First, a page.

Insects can catch more than a cold from certain viruses. Some viruses can be lethal to pest species - turning their insides to soup - without harming beneficial insects or other organisms. Hence they are used as an environmentally friendly means of biological crop protection worldwide. The proverbial worm in the apple, the codling moth caterpillar, has been controlled in European orchards for years with a baculovirus called codling moth granulovirus (CpGV). But in southwest Germany, some organic apple growers noticed that the virus was losing its effectiveness. Pest resistance to chemical insecticides is common in agriculture, but resistance to viruses had never been a problem in the past. However, as reported this week in Science magazine, a single gene in the codling moth can make it 100,000 times less susceptible to the granulovirus. This highlights the need to anticipate the risk of resistance in pest control, not only for insecticides but also viruses.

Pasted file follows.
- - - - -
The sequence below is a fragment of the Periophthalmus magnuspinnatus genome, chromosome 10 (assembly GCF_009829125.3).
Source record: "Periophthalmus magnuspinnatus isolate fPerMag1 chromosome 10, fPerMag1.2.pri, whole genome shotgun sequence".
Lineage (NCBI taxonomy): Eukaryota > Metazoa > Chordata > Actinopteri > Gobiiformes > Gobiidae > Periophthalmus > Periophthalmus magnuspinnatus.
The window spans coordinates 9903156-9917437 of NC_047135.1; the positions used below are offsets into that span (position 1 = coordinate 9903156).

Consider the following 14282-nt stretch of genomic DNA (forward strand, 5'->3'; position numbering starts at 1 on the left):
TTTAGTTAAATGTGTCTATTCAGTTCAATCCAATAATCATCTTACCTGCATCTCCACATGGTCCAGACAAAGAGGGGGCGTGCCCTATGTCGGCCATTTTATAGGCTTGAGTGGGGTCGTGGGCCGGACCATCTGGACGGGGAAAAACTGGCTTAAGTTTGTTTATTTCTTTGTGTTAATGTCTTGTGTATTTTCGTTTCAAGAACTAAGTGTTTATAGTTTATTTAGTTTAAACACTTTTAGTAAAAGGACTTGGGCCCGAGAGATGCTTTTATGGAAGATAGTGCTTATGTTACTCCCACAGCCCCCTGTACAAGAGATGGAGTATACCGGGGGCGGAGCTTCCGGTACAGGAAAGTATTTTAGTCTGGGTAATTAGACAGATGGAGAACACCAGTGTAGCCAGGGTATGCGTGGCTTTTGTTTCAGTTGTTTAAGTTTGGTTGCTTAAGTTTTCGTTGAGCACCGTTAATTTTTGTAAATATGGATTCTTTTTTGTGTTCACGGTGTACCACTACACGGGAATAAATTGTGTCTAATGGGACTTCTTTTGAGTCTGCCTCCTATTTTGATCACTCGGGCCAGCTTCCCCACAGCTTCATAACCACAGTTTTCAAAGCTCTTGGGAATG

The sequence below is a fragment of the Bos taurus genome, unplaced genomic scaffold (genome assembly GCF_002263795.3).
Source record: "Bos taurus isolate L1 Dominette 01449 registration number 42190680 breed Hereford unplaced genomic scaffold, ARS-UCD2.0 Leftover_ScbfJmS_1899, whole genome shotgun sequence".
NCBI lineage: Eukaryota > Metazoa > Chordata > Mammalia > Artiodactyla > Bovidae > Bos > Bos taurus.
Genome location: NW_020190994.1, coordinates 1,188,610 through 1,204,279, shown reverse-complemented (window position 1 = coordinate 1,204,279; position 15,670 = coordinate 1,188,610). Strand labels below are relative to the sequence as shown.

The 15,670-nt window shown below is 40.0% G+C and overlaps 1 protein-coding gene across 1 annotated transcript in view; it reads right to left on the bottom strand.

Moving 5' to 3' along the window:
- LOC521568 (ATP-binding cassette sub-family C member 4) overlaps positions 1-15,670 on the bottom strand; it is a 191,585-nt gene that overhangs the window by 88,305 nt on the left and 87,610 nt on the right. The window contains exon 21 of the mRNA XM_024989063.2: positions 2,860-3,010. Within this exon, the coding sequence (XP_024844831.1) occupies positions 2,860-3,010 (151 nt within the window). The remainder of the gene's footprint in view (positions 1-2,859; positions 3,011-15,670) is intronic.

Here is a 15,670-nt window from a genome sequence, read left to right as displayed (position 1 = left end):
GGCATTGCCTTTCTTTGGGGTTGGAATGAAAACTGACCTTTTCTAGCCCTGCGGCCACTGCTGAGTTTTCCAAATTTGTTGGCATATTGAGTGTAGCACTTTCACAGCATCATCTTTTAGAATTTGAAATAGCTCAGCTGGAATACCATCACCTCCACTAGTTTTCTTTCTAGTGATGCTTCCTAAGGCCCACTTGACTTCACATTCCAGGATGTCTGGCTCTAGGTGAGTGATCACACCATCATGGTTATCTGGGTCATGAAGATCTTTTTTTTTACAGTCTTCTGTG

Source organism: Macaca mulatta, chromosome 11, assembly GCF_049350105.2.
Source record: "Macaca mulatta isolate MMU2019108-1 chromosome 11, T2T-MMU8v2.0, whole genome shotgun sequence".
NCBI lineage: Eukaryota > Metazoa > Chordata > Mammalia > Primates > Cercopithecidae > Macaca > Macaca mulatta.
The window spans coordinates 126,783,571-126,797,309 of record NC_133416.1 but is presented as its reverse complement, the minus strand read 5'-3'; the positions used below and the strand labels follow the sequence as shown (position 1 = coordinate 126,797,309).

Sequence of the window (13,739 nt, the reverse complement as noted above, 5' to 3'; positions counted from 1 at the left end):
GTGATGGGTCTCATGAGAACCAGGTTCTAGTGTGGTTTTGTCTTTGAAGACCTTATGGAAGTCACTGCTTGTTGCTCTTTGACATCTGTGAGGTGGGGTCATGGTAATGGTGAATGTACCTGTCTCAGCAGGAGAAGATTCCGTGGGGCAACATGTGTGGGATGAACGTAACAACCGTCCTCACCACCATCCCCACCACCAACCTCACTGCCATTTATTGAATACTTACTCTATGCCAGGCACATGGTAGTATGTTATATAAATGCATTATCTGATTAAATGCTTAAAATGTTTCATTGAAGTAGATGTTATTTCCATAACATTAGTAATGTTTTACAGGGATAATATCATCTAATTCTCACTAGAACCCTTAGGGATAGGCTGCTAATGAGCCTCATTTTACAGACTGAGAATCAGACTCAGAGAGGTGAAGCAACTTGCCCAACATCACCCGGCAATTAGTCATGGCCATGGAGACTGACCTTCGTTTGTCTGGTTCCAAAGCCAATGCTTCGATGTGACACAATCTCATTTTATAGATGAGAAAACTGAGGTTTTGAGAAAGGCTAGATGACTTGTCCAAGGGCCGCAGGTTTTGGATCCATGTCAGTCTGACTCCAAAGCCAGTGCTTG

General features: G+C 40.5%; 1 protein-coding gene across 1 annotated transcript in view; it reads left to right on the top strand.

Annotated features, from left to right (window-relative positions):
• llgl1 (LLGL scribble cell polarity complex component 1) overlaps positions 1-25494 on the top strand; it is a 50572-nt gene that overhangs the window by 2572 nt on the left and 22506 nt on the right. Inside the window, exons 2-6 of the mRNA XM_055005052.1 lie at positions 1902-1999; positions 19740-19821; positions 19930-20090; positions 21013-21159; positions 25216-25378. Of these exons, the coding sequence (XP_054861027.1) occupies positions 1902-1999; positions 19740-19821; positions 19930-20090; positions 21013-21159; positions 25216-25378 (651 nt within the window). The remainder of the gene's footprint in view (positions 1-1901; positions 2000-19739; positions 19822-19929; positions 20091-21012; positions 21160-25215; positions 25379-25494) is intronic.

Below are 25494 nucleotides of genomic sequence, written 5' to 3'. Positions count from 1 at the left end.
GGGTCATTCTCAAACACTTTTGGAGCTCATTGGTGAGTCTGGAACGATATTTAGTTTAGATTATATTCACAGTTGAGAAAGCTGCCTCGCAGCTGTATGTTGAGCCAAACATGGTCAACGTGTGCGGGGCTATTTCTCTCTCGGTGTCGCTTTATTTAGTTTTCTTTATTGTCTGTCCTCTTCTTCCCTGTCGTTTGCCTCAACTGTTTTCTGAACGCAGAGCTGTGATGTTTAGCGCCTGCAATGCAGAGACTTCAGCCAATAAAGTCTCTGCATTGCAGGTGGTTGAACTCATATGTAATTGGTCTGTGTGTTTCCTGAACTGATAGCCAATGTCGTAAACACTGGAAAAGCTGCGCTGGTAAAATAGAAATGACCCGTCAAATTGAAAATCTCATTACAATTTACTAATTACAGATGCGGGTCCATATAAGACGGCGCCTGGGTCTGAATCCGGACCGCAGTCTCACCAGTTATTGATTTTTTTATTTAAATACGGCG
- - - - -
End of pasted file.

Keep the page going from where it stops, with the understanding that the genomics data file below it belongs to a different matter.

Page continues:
The discovery was reported by a team of insect virologists and geneticists from the Agricultural Service Centre of Rhineland-Palatinate (DLR Rheinpfalz), the German Federal Biological Research Centre (BBA Darmstadt), the University of Hohenheim, and the Max Planck Institute for Chemical Ecology (MPICE Jena). Starting in 2005, codling moths collected from 13 organic orchards in southwest Germany were tested in the laboratory to confirm that the insects could tolerate granulovirus amounts more than a thousand times higher than previously. Genetic studies showed that the resistance could be transmitted from parents to offspring via one of the sex chromosomes - which helps to explain how the resistance increased so quickly.
The sex chromosomes in humans are called X and Y, with XX females and XY males. This is reversed in moths, where the sex chromosomes are called Z and W, with ZZ males and ZW females. The researchers found that the gene for granulovirus resistance occurs on the Z chr
|Contact: David Heckel|